While using the new Flipboard app for the iPad earlier this week, I came across this really cool look back into 1959 for the perception of the home library of the future:
So, first, I admit to you that I would love to have a home library that looks something like the one in that image. How cool mid-century is that? I think I would skip the shield and spears, though. Oh, and the book projected on the ceiling as well. Now reader, I know that you expect me to discuss what this has to do with library science and how it piqued my librarian brains. I won’t disappoint you!
The first idea that occurred to me about this library of the future is the assumption that reading will be the primary means by which people consume information, and that this reading will happen through books. By 1959, libraries and broader society had undergone many phases of change as to how information was recorded, shared, and consumed. However, 1959 was a time when America very much looked forward for innovations that would happen in the near future. The idea of projecting books on the ceiling is very amusing to me, as this was thought to be something from the future. Reading as a central activity was still common in the American home, and thus was assumed to be central to the home in the future. However, the mass consumption of television and the advent of the internet changed all of that. Now we consume information through multimedia – video, sound, and text – in a variety of formats. Little did they know that we would be consuming all this media on a device connected wirelessly to the internet that is no bigger than a small deck of cards.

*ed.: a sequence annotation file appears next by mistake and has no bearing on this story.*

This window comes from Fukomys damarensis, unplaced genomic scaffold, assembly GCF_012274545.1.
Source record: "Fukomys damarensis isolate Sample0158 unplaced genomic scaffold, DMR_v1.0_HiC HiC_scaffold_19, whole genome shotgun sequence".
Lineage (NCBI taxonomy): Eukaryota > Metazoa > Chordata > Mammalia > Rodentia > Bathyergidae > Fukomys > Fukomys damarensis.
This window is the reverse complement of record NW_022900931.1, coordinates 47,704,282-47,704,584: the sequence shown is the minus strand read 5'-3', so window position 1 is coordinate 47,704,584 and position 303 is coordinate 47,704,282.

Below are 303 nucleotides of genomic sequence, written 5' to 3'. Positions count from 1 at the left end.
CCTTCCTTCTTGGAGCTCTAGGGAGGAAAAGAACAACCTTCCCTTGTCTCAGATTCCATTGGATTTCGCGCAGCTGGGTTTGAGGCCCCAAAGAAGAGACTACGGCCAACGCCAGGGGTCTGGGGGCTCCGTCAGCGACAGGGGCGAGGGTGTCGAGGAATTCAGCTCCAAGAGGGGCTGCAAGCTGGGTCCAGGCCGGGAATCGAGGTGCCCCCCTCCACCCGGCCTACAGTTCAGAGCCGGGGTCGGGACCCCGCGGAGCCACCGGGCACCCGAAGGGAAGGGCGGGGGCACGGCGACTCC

I will say, though, that the early notion of a DVR is pretty neat, and hints at the dominance of visual media in the culture of the future. We do truly live in a visual culture, and I feel that this is something very much neglected by libraries in their self-promotion. Yes, the written word is visual, but the broad public is so influenced by good and effective graphic design that libraries should put more effort into their graphic identities, and the overall design of their image.
What are your feelings about the library of the future? If we created a column like the one above, what would it show and describe? What would it say about our current conceptions of media-driven culture?